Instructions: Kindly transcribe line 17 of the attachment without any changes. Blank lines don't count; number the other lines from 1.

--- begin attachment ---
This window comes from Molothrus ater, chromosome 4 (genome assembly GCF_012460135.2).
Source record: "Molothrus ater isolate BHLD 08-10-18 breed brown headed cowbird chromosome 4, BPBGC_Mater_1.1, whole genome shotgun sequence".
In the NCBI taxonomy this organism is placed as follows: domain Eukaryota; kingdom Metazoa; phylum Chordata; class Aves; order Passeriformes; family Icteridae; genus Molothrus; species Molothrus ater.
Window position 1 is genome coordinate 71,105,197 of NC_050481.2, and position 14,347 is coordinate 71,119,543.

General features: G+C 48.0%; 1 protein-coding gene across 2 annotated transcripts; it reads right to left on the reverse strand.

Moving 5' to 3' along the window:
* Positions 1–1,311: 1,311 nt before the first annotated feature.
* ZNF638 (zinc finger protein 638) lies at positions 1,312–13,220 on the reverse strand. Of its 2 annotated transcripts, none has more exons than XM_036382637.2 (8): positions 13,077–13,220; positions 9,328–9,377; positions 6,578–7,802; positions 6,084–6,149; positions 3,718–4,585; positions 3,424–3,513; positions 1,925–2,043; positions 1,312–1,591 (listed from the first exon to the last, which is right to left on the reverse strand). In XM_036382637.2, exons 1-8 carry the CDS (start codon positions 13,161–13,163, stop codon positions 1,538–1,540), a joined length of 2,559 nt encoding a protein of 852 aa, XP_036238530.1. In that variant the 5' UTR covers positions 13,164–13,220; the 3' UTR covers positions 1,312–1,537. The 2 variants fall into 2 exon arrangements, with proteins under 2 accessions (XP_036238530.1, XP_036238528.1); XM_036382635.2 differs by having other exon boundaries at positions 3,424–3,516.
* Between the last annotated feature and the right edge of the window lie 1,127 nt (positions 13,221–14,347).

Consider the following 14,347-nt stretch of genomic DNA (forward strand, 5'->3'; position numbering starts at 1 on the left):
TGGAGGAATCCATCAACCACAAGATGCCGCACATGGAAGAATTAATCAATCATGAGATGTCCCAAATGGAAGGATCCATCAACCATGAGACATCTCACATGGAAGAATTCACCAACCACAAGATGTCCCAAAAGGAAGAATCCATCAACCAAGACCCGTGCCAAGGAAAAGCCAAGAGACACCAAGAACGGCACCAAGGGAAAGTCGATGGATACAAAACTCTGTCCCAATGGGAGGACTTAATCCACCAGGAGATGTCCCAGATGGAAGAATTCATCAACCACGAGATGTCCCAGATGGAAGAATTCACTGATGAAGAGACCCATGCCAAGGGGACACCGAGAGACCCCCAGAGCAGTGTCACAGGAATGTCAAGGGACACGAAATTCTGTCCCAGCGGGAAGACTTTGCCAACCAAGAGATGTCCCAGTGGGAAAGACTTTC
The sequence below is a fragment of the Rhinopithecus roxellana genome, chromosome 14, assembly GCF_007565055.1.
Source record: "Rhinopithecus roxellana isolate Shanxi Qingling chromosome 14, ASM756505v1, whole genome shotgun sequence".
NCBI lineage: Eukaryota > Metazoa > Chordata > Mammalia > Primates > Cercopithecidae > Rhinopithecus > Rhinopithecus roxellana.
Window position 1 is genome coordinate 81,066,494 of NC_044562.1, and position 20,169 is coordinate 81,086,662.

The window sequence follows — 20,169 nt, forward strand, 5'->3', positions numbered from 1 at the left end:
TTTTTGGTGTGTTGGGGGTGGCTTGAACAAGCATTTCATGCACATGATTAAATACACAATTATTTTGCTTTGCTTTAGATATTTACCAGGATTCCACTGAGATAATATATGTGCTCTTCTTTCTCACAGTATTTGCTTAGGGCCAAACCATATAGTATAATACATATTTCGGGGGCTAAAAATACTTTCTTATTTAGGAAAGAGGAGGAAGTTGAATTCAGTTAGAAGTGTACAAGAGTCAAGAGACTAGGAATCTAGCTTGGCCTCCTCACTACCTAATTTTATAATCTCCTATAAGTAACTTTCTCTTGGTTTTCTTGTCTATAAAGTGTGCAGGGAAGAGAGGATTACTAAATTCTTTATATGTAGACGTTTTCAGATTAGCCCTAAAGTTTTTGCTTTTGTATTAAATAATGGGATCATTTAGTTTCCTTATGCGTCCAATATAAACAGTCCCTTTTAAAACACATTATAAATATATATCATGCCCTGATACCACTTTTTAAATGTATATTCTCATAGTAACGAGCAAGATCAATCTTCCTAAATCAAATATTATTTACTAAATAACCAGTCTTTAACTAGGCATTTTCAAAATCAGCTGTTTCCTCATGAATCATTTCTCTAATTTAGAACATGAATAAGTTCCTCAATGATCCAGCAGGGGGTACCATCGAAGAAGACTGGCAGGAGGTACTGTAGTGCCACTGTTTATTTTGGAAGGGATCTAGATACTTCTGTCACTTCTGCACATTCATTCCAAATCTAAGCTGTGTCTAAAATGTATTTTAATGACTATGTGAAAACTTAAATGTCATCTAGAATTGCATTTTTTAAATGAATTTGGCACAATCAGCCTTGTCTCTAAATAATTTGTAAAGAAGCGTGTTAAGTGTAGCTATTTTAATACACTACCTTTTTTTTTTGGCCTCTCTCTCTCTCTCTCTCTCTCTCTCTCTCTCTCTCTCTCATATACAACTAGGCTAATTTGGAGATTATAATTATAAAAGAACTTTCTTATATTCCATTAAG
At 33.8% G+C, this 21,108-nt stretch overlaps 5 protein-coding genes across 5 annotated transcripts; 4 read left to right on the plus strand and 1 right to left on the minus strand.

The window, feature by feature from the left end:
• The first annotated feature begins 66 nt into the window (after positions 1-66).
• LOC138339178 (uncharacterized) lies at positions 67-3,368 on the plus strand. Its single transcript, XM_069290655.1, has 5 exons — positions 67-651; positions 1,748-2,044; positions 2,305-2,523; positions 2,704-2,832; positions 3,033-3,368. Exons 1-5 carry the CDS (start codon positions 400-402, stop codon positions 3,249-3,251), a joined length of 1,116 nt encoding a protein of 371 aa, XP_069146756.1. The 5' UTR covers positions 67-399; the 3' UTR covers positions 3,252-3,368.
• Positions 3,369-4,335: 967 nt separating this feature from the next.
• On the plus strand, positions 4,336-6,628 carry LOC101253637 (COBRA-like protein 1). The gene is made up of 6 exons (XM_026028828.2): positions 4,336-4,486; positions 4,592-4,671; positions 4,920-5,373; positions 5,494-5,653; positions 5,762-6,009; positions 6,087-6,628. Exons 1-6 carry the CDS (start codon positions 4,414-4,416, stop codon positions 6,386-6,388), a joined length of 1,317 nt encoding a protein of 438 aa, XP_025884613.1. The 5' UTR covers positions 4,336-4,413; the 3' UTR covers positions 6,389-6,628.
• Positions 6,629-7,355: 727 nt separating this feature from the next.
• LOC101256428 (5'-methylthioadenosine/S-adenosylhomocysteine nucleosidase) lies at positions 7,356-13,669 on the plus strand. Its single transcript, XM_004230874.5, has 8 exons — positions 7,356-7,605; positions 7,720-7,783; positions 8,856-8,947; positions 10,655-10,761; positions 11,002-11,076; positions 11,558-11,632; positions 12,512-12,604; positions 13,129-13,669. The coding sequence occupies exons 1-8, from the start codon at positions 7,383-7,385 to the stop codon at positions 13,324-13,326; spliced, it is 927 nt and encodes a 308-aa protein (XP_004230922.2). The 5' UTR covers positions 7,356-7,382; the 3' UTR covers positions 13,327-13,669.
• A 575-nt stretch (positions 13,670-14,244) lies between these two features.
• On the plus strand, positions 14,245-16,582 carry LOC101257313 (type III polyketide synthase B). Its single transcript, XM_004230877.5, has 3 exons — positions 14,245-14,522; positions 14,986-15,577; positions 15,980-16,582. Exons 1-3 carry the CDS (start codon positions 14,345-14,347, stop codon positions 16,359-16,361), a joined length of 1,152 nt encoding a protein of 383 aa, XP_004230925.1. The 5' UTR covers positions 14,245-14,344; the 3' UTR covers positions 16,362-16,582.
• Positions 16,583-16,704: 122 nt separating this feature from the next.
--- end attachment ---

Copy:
TTTTTGGTGTGTTGGGGGTGGCTTGAACAAGCATTTCATGCACATGATTAAATACACAATTATTTTGCTTTGCTTTAGATATTTACCAGGATTCCACTGAGATAATATATGTGCTCTTCTTTCTCACAGTATTTGCTTAGGGCCAAACCATATAGTATAATACATATTTCGGGGGCTAAAAATACTTTCTTATTTAGGAAAGAGGAGGAAGTTGAATTCAGTTAGAAGTGTACAAGAGTCAAGAGACTAGGAATCTAGCTTGGCCTCCTCACTACCTAATTTTATAATCTCCTATAAGTAACTTTCTCTTGGTTTTCTTGTCTATAAAGTGTGCAGGGAAGAGAGGATTACTAAATTCTTTATATGTAGACGTTTTCAGATTAGCCCTAAAGTTTTTGCTTTTGTATTAAATAATGGGATCATTTAGTTTCCTTATGCGTCCAATATAAACAGTCCCTTTTAAAACACATTATAAATATATATCATGCCCTGATACCACTTTTTAAATGTATATTCTCATAGTAACGAGCAAGATCAATCTTCCTAAATCAAATATTATTTACTAAATAACCAGTCTTTAACTAGGCATTTTCAAAATCAGCTGTTTCCTCATGAATCATTTCTCTAATTTAGAACATGAATAAGTTCCTCAATGATCCAGCAGGGGGTACCATCGAAGAAGACTGGCAGGAGGTACTGTAGTGCCACTGTTTATTTTGGAAGGGATCTAGATACTTCTGTCACTTCTGCACATTCATTCCAAATCTAAGCTGTGTCTAAAATGTATTTTAATGACTATGTGAAAACTTAAATGTCATCTAGAATTGCATTTTTTAAATGAATTTGGCACAATCAGCCTTGTCTCTAAATAATTTGTAAAGAAGCGTGTTAAGTGTAGCTATTTTAATACACTACCTTTTTTTTTTGGCCTCTCTCTCTCTCTCTCTCTCTCTCTCTCTCTCTCTCTCTCATATACAACTAGGCTAATTTGGAGATTATAATTATAAAAGAACTTTCTTATATTCCATTAAG